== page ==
Does a man choose his song or does the song choose him? Is it better to die for the group or to take being asked to die as a sign it's time to go it alone? There is a sense of the inevitable hanging over 1966's Tokyo Drifter (東京流れ者), a Seijun Suzuki yakuza film slightly more conventional than Branded to Kill but only slightly. Not many serious gangster films give their protagonists musical numbers or employ minimalist, blatantly artificial sets. Tokyo Drifter is a beautifully stylised film that revels in its archetypes even as it subverts its genre.
Tetsu (Tetsuya Watari) is a young yakuza soldier trying to be a former yakuza soldier at the beginning of the film because his outfit, headed by Kurata (Ryuji Kita), is trying to go legit. In the first scene, the only black and white scene in the film otherwise shot in brillliant, beautiful colour, Tetsu takes a beating from some toughs in a rival gang who don't believe he's gone straight.
The movie has a theme song, also called "Tokyo Drifter", which is played over the opening credits and then is sung in a nightclub by Tetsu's singer girlfriend, Chiharu (Chieko Matsubara). After that, Tetsu can't get the song out of his head and routinely whistles or sings it throughout the film, including in one memorable scene where, being stalked by the rival gang's enforcer, Tatsu (Tamio Kawaji), Tetsu coolly watches a car being demolished.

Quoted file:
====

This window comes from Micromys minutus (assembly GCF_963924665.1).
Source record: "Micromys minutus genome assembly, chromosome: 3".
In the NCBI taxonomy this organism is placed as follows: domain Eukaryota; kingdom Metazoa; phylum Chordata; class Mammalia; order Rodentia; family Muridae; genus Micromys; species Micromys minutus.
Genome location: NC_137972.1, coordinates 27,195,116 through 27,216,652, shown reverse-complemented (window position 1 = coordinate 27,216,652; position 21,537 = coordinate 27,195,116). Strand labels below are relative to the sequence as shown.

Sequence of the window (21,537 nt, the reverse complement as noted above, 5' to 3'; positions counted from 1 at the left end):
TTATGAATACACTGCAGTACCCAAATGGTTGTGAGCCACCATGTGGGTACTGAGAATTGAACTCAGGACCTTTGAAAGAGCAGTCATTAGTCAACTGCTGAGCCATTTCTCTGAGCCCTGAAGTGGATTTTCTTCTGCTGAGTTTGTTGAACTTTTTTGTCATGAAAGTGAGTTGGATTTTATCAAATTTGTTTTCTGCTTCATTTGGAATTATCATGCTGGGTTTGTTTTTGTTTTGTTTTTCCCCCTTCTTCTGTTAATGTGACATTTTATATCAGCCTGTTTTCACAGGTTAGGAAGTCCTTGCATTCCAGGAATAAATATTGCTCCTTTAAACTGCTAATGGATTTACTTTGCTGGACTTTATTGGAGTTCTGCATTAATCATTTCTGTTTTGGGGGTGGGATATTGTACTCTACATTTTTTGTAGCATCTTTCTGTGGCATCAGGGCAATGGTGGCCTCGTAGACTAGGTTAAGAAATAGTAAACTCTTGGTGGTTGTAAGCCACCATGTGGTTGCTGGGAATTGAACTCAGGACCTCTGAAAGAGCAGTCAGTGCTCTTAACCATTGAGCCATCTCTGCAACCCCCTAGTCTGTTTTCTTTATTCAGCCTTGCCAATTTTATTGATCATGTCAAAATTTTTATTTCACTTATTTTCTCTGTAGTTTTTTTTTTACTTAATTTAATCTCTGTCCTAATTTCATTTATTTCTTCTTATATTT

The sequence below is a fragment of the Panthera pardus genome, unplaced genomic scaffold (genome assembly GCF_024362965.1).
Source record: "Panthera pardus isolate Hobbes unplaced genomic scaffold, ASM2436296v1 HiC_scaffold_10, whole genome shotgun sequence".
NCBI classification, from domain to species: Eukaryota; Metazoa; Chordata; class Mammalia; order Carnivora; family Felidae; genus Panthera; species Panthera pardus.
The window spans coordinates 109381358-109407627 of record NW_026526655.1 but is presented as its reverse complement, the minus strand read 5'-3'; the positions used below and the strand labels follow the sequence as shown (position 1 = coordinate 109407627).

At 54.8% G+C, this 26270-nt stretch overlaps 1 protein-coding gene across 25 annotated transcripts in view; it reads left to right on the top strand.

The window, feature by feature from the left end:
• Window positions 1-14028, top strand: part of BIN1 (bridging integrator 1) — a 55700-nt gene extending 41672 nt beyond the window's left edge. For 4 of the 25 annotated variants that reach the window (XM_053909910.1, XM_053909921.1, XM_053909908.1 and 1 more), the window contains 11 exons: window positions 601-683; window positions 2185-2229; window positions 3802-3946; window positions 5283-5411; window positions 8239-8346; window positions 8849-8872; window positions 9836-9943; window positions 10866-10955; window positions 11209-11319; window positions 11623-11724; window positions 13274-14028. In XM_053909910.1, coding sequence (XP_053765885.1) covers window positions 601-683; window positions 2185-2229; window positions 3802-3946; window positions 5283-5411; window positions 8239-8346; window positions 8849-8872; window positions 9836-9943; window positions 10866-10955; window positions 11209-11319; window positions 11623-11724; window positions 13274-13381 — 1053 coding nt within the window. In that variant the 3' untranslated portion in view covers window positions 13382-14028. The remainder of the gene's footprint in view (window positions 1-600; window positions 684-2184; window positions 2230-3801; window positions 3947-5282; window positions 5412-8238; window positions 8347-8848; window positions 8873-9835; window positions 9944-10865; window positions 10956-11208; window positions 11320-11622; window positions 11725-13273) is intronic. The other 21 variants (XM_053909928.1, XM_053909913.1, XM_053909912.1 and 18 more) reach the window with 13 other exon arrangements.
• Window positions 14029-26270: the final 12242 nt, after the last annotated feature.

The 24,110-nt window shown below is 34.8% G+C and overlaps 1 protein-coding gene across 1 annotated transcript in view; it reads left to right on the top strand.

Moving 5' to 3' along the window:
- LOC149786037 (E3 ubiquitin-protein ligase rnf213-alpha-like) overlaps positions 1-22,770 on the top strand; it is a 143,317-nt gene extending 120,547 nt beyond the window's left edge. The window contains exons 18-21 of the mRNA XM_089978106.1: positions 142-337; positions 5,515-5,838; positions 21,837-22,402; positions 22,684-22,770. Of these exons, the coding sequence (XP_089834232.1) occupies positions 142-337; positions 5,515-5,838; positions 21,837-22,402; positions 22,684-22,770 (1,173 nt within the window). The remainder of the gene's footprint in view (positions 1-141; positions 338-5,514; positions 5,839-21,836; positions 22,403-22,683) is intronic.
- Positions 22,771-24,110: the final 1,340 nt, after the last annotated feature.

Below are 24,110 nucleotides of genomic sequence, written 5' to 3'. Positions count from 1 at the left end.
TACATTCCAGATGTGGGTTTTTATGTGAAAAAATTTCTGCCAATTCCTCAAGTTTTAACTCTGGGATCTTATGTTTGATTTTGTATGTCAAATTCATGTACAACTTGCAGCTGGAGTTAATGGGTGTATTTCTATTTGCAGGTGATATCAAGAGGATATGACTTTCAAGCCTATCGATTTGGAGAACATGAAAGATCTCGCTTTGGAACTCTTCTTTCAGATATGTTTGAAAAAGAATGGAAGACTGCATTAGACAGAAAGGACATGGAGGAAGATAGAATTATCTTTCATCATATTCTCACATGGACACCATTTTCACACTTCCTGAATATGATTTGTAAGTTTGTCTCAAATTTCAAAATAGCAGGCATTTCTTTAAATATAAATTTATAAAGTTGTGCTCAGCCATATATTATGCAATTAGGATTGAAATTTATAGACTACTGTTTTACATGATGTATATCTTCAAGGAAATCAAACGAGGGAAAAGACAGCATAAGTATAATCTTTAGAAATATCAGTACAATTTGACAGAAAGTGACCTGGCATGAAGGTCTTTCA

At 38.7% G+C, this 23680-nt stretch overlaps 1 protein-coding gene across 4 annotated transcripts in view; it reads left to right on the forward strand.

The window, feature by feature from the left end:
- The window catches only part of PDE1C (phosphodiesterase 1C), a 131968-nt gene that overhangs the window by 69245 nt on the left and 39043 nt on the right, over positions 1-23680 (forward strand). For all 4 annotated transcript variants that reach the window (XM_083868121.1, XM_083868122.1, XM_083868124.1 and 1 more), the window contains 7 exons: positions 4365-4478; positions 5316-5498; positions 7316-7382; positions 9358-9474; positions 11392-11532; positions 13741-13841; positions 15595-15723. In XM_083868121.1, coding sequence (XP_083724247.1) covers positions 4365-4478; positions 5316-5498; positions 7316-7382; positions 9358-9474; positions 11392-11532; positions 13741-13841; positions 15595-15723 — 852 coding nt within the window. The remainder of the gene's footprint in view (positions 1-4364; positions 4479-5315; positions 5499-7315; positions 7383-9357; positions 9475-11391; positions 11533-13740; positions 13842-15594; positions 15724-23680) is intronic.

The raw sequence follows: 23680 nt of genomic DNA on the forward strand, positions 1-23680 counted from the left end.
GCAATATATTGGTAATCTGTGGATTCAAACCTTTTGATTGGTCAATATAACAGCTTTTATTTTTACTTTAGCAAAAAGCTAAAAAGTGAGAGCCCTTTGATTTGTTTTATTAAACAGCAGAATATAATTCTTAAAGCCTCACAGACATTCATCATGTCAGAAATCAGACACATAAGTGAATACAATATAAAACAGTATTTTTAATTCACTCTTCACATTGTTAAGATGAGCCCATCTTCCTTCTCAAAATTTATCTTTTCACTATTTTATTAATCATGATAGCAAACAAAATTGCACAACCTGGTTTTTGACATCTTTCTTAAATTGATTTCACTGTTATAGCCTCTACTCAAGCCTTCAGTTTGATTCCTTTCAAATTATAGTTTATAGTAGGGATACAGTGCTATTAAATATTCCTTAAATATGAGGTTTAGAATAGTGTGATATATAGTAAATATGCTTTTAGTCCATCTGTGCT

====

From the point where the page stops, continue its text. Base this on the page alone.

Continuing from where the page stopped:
Things go sour when the rival Otsuka group gets jealous of Kurata's legitimately owned property and they arrange a trap, forcing Kurata to take his group back to its old yakuza ways. As part of a deal for peace, Tetsu, being Kurata's best soldier, is forced to leave Tokyo, so he wanders throughout Japan as a drifter, fitting, given he's been singing about doing that for the whole movie.
Another inevitability is brought up when Keiichi (Tsuyoshi Yoshida), Otsuka's former top soldier, saves Tetsu from the Otsuka men who try to kill him anyway, despite the fact that he's left Tokyo as agreed. Keiichi tells Tetsu it's only a matter of time before Kurata tries to sacrifice him the way Otsuka betrayed Keiichi.
The broad thematic quality of the story is matched by a heavily stylish aesthetic. The colourful and minimalist nightclubs paired with the recurring musical numbers give the film a Hollywood musical quality. The characters themselves have a larger than life, comic book quality. Tetsu has a strange boyishness and is always in a pale, pristinely tailored suit. Otsuka is always in a bright red suit and his face, covered with enormous sunglasses, is mostly shown only in extreme closeups of parts of it, giving him the quality of an omniscient being.
The sense is that Tetsu is an earnest child lost in a world dominated by sinister, cynical forces.